·

3 Survival Tips for Finals Week

help my child with finals

 

Make Finals Time As Fun As Possible with a Little TLC!

It’s that time of year again!

FINALS! Eeeeekkk!!!

Final time can be a stressful time for not only our teens but parents!

You may find yourself frustrated and wanting to pull your hair out that your kids, who are distracted by YouTube or their phones, are not studying more or don’t seem to care.

Your child may be totally stressed out. Maybe they are a perfectionist and put pressure on themselves to get all A’s and if they don’t the world might cave in.

Or you’re hoping your kid gets that C up to a B or you’re praying that your kid passes!

Whatever the case may be, when going into finals time, how we choose to respond can make all the difference!

 

Here are 3 survival tips to reduce the tension level in your home (and maybe even make exam time not that bad).

Step Back

Don’t lecture or nag about how their final grade will impact their future negatively.

I know it can be really hard to step back during finals time! It’s important to be mindful of your own stress over your teenager’s performance and what you’re saying to yourself and to them.

Pay attention to what you’re telling yourself about your teens future. As parents we tend to “fortune tell” without realizing it, for instance, “my kid won’t get into a good college.” “They won’t graduate if they don’t get it together.”

Or we label their behavior, “They’re lazy, unmotivated and will never succeed in life.”

These negative thoughts fuel our nagging and create greater anxiety for us and our kids.

 

Be proactive rather than reactive:

 

Have a Talk Before Finals Time

Whether you have an A student, C student or you’re praying they’ll pass a class, having a talk and asking your teen a week or two before finals about their game plan or how you can be supportive can help minimize the stress when finals time rolls around.

Ask them what they think would help them to do their best.

If they tend to get stressed and anxious ask, “What might you do to lessen your stress level?” or

“Have you thought about a prep plan?” or “Do you have all the study materials you need?”

Discuss their end of year activities, what their current grades are, how they can prioritize their time and and what their top priorities are.

Ask them how they’d like to do on their finals.

 

Make Finals Time As Fun As Possible with a LIttle TLC!

Here are some ideas to lessen stress, overwhelm and anxiety and to make finals time as fun as possible.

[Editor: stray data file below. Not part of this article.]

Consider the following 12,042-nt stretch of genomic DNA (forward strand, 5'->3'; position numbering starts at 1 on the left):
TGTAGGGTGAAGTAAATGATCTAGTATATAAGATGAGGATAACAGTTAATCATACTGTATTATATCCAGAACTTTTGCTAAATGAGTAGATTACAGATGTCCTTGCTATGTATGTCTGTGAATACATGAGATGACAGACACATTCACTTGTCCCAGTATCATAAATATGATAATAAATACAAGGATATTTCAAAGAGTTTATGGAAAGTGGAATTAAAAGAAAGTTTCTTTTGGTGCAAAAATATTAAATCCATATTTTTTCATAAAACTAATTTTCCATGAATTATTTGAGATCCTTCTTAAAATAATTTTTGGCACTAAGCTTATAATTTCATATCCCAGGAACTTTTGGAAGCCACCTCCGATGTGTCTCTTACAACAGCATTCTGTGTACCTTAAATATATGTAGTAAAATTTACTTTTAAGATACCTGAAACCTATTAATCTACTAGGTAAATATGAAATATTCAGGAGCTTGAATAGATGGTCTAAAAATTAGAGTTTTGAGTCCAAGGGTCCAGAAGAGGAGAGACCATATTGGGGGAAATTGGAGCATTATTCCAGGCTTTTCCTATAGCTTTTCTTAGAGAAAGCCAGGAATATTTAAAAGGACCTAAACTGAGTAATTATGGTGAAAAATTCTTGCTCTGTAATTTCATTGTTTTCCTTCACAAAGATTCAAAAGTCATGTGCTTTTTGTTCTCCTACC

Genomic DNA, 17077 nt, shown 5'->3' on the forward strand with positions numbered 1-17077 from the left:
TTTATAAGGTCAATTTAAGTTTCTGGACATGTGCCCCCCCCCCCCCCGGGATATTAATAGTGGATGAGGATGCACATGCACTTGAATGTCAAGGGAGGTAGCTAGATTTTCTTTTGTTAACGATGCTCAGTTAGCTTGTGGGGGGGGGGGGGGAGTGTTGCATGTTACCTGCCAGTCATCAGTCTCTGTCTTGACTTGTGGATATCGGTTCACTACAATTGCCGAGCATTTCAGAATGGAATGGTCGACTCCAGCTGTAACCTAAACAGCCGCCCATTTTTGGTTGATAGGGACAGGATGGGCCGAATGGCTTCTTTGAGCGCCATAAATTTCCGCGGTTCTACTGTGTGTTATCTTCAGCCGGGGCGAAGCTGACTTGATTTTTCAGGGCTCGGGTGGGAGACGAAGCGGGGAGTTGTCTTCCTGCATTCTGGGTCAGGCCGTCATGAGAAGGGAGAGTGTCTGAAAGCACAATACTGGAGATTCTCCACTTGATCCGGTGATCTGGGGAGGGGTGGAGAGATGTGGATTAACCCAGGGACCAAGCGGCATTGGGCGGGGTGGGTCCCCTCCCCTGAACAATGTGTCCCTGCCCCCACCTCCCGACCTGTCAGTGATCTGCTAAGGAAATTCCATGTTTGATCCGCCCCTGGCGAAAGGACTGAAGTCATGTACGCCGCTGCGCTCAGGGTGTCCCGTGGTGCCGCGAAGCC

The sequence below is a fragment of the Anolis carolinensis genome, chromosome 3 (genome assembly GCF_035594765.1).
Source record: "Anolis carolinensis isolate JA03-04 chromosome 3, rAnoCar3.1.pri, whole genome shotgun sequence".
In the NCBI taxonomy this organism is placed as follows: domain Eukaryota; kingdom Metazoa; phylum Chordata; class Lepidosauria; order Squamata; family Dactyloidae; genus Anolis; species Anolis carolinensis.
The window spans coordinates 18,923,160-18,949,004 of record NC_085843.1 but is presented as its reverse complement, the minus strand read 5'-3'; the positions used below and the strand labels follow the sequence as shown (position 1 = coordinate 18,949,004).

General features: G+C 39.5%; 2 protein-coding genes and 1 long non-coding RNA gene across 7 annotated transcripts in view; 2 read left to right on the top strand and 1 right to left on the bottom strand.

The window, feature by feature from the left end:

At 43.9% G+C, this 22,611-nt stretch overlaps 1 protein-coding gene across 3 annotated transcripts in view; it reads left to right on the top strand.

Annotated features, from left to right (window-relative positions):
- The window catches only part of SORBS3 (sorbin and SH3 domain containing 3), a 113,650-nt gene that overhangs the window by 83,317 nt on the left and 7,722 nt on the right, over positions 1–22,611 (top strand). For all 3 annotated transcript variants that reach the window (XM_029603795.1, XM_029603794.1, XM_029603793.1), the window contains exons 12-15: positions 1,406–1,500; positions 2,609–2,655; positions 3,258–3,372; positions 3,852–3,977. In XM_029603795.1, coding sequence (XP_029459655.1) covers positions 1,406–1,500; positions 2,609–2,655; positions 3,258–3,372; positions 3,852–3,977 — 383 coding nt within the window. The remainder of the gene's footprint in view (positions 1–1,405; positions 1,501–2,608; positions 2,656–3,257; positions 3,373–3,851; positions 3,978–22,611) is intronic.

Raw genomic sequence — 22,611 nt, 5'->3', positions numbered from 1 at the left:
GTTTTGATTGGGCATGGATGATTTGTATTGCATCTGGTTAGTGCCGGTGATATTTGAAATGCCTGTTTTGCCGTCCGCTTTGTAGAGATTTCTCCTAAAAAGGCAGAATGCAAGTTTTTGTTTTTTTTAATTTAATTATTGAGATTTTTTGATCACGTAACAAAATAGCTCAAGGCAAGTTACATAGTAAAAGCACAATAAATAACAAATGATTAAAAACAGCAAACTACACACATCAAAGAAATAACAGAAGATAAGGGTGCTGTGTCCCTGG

• Have them walk the dog or take a walk with them.
  • If your teen is telling you to leave them alone, take their lead. Say less. Don’t worry if they don’t want to talk about finals. Many teens don’t, but just knowing you’re there to support them and providing a favorite meal can convey you care.
  • Remind them to take deep breaths.
  • Affirm what they’re doing and that this can be an overwhelming time.
  • Attend a yoga class together.
  • Encourage them to change-up study locations – go outside in the sunshine, study at Starbucks or if they normally study in the kitchen moving to the dining room to the den or even outside can decrease boredom and monotony.
  • Invite friends over to study and have study snacks.
  • Give them a neck rub.
  • Bake them their favorite cookies.
  • Light candles.
  • Let them make the grocery store snack run so when they hit the fridge and cupboard for late night fuel, they will have the things they want to eat (Chances are their snack choices won’t exactly be your choices but if it keeps stress low during crazy finals, then so be it!).
  • Encourage breaks. I’ve found with my daughter that setting a timer is helpful. Studying for 60 minutes and then taking a break can be a powerful motivator and they have a break to look forward to. It breaks up the monotony and helps them to clear their head (I’ve found this helpful for me as well).
  • Make them their favorite meal.
  • Set a no nagging rule in your home where you’re not allowed to talk about their grades.
  • Allow them to go out with friends and have some fun. It may go against our instincts but getting time with friends can actually be just want they need to fill their emotional tank (just like us!).
  • Have a water bottle and snacks waiting for them to take with them on exam days.
  • Encourage a good night’s sleep!

 

 

This is a time when our kids need a little TLC and random acts of kindness can really mean a lot!

Have boundaries around screen time. Talk ahead of time. Negotiate gaming time and screen time. We recommend NetSanity – an awesome….to help our kids set manage their time.

Remember, fatigued brains do not retain information or recall information well. Rather than nagging about sleep, affirm all your teen is doing and how a good night’s sleep can help them to feel rested and be more effective.

To all of you Moms may these survival tips help you and your teen!

Good luck and remember you’re not alone! We’re on this journey together!

Love and peace,

Sheryl